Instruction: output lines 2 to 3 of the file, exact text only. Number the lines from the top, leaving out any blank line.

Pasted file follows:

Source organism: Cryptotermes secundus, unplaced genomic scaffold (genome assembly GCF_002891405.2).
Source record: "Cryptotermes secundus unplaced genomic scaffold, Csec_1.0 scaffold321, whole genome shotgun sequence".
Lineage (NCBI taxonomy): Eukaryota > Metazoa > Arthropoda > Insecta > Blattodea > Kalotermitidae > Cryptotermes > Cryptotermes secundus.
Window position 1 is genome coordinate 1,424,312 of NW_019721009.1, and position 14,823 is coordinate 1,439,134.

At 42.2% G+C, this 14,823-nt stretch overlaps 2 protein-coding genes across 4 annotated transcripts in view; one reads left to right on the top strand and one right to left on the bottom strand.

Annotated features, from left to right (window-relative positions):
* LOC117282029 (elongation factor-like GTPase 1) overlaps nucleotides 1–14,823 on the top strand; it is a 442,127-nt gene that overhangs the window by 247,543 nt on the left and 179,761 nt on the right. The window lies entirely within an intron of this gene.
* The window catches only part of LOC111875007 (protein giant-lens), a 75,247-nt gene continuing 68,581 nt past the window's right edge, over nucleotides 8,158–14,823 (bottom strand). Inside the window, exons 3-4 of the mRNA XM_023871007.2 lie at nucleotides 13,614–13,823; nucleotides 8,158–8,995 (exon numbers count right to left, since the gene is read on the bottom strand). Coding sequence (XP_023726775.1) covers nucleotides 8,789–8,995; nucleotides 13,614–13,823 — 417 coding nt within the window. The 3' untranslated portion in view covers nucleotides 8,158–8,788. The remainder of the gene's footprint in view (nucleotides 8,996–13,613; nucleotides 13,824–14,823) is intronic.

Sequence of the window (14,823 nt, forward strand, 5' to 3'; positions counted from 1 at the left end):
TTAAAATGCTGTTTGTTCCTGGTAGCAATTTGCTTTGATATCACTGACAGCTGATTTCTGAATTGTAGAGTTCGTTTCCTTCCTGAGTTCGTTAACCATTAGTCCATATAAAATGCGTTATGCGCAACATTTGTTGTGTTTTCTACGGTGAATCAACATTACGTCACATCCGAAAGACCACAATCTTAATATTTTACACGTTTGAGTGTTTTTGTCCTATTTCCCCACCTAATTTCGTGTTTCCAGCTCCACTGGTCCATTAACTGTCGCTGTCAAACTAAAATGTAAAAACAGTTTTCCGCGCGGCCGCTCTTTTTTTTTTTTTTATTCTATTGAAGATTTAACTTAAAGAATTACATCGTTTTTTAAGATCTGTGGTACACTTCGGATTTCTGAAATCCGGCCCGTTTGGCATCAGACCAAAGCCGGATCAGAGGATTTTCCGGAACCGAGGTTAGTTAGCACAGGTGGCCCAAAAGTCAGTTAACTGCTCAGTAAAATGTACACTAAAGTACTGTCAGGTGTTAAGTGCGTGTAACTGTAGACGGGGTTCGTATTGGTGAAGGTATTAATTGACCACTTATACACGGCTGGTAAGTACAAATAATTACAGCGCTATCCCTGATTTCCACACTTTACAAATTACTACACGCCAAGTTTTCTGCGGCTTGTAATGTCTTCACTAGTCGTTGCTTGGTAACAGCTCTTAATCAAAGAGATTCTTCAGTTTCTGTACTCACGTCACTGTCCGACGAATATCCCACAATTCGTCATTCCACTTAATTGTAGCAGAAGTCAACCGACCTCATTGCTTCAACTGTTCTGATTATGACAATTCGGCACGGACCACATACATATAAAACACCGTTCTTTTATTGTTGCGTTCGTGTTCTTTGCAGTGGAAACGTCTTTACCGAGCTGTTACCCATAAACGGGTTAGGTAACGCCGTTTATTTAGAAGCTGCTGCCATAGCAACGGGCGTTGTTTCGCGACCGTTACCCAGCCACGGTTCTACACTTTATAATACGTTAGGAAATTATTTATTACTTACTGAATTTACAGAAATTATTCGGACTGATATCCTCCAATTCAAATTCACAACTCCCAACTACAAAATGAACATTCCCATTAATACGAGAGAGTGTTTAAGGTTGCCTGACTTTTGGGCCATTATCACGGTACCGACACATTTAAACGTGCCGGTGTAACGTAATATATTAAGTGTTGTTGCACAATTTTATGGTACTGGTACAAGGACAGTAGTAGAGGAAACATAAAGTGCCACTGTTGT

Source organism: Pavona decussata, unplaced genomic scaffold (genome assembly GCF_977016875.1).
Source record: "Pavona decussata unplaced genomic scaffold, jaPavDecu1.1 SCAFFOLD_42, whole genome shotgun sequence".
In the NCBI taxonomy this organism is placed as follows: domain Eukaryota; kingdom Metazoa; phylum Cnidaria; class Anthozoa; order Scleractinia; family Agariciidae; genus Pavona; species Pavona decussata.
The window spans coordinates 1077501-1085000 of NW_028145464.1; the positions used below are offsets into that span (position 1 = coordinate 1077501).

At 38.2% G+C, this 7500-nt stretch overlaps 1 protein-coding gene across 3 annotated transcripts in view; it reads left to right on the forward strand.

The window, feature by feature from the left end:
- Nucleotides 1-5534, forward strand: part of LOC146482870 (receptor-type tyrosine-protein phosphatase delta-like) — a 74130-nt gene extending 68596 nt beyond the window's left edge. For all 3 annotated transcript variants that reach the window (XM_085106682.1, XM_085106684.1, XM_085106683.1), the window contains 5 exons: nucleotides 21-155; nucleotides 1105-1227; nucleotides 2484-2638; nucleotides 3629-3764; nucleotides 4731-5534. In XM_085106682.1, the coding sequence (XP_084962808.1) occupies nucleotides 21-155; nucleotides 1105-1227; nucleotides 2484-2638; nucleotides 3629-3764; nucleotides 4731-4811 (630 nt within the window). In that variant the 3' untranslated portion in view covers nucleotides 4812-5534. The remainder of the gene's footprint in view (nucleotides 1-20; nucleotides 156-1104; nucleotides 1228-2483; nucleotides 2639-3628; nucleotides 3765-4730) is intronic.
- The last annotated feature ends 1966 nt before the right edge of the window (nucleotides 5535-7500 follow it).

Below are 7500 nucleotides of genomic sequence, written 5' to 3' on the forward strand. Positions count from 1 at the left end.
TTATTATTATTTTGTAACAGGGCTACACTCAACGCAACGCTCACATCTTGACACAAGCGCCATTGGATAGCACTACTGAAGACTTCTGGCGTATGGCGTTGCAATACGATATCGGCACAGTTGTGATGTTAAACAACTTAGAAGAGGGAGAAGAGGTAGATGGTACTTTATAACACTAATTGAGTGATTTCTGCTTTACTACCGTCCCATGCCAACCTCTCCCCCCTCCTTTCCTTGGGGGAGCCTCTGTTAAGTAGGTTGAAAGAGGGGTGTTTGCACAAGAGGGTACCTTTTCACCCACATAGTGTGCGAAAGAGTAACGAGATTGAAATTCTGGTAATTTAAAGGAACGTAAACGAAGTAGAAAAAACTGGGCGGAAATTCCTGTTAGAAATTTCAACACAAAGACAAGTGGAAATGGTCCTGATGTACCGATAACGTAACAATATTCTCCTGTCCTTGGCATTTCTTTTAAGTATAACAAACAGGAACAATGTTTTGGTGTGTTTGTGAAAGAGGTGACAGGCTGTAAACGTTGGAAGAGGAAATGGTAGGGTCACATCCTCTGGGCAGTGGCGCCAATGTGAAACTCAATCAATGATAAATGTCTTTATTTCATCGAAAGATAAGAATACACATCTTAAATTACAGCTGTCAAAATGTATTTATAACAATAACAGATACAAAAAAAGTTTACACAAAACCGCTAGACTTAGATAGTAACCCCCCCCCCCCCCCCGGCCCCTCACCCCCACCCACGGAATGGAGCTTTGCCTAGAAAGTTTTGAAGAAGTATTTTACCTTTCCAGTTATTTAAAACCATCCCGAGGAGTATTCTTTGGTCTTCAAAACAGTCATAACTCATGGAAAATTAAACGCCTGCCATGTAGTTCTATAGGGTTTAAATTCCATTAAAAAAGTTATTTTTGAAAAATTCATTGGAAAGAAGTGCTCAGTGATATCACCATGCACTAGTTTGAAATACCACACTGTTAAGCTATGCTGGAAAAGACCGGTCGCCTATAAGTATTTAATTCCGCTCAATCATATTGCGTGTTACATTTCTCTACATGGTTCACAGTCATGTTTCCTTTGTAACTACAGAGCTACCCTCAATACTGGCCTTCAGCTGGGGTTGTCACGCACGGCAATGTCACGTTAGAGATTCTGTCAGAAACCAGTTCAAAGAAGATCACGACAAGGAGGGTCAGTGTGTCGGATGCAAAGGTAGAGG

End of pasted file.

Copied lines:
Source record: "Cryptotermes secundus unplaced genomic scaffold, Csec_1.0 scaffold321, whole genome shotgun sequence".
Lineage (NCBI taxonomy): Eukaryota > Metazoa > Arthropoda > Insecta > Blattodea > Kalotermitidae > Cryptotermes > Cryptotermes secundus.